Patricia Penkoske, MD ’74, spent her career as a practicing pediatric cardiac surgeon and researcher in the U.S. and Canada, and returned to WashU as a faculty member and practicing physician in critical care in 2005. In addition to her continued work for the medical school, she is co-chair of her upcoming 50th reunion committee, a member of the Board of Trustees at Lindenwood University, and a sought-after medical expert witness.

What was your journey to WashU like?

When I was at Lindenwood, I had a summer job at WashU in Dr. Michael Welch’s radiation research lab that was developing the NMR scan, the PET scan, and drugs for radiation therapy. I attended med school lectures; I even got on some research papers.

I thought, “This is totally cool.” But I was from a small college. How was I going to get into medical school? As a student athlete with good grades, I could get good letters of recommendation. All I had left to do was get 99th or 100th percentile on the MCAT.

No pressure there. I was in graduate school on a Woodrow Wilson scholarship in molecular biology at the University of Wisconsin when I found out I got 100% on the MCAT.

I applied for several programs across the country, but I liked it at WashU. I did very well in medical school, but it was luck that got me there.

Dr. Penkoske, pictured here as a first-year medical student in 1971 and 50 years later, was the second woman to enter the surgery program at WashU, 25 years after her mentor Dr. Jessie Ternberg did it first. Her experience with outstanding mentors at WashU inspired her to mentor students, especially other women in medicine. Photo courtesy of Washington University School of Medicine

What was your WashU experience like?

Part of the reason I loved WashU was that I had two amazing mentors: the late Dr. Jessie Ternberg, who was a pioneer in pediatric surgery and got me interested in pediatrics; and the late cardiothoracic surgeon Dr. Thomas Ferguson, who encouraged me to be a heart surgeon. Finding good mentors is probably the most important thing that can happen to any student, and I had two at Washington University.

Why is it important to you to give back to the university?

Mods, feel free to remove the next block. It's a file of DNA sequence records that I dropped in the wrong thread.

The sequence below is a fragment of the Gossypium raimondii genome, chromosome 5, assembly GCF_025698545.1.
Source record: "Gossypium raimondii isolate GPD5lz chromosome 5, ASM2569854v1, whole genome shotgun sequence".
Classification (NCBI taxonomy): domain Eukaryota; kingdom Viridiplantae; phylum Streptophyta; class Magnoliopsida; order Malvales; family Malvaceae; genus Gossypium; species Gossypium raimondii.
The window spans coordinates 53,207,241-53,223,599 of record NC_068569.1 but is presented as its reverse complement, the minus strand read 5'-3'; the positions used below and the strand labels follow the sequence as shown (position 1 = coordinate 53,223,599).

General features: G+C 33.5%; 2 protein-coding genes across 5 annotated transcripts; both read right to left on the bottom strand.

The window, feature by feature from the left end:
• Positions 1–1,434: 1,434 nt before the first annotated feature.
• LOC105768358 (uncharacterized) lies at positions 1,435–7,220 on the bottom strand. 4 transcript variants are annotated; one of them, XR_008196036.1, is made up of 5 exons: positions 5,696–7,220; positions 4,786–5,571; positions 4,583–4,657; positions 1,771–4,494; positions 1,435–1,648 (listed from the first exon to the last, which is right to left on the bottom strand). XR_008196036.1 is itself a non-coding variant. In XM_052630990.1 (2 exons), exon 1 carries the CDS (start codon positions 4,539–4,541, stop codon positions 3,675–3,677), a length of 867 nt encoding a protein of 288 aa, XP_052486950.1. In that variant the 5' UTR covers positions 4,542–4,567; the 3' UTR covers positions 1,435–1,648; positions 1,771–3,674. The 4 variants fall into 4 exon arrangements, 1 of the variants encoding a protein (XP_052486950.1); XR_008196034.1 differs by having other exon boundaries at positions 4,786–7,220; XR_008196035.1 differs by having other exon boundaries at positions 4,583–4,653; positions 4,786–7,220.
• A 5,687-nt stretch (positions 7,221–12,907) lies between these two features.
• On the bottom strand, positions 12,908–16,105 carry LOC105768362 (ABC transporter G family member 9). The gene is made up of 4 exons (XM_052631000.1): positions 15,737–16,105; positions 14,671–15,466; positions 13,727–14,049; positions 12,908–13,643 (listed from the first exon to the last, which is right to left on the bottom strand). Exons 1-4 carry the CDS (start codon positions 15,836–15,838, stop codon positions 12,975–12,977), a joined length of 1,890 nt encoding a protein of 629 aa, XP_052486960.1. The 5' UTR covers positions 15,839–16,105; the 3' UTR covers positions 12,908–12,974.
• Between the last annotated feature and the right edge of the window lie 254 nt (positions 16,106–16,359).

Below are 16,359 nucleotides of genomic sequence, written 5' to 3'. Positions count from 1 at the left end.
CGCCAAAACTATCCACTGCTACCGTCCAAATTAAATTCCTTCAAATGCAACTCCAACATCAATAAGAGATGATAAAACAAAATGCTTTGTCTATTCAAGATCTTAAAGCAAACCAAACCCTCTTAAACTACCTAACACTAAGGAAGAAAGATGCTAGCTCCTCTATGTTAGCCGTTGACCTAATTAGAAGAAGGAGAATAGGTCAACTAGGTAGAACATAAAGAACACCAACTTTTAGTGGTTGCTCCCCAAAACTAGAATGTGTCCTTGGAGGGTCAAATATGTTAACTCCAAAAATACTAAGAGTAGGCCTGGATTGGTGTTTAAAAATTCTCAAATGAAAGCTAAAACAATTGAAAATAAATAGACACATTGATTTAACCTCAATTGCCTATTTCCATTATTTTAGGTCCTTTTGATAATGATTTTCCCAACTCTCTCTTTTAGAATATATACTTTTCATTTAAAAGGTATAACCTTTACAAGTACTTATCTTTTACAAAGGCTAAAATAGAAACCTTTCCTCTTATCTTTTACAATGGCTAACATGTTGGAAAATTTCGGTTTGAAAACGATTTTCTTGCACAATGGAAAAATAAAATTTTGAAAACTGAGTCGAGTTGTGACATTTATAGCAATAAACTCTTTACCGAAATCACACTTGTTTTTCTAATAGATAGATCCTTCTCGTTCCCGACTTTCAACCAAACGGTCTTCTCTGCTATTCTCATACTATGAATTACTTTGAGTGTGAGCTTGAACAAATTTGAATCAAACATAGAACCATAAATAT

My late husband (Francis Witkowski, MD ’78) and I had scholarships throughout medical school. I value WashU highly, and nothing – not even putting three daughters through college on my own – was going to be the difference between giving or not giving back to WashU.

Many people don’t have the means to endow a gift or pledge thousands of dollars, but you can give of your time or talent too. I like mentoring students; I like being on the med school admissions committee. There are so many ways to give back.

What excites you about the future of Washington University?

Well, for starters, when I was in my first year in 1970, women were 13% of the class, and last year it was 62%. That’s exciting!

“We’re a WashU family,” Dr. Penkoske says. From left to right: Patricia Penkoske, MD ’74; her daughter Liv Witkowski; her brother-in-law Bob Cusworth, a former resident at Washington University School of Medicine; her daughter Chloe Witkowski; and her sister Michaele Penkoske, a former resident at Washington University School of Medicine and current career consultant for pre-med and pre-health students at WashU. Photo courtesy of Patricia Penkoske

Also, I’m excited about the research and the capability of moving science forward, especially, but not only, in the areas of cancer therapy, lung transplantation, and cystic fibrosis. I mean, there are top-of-the-world people here, and our students get to interact with them. The mentoring system is so good. The Gateway Curriculum in the med school is fantastic. Students get so much more clinical experience from the get-go. It’s engaging. It works.

And finally, Washington University, in and of itself, is a nice place. We treat people fairly. There’s quite a significant program for student and faculty mental health. And I don’t think we have an attitude here. People do good work. They want to teach. They want patients to get better. They want to push to the forefront of medicine. And that is all so laudable.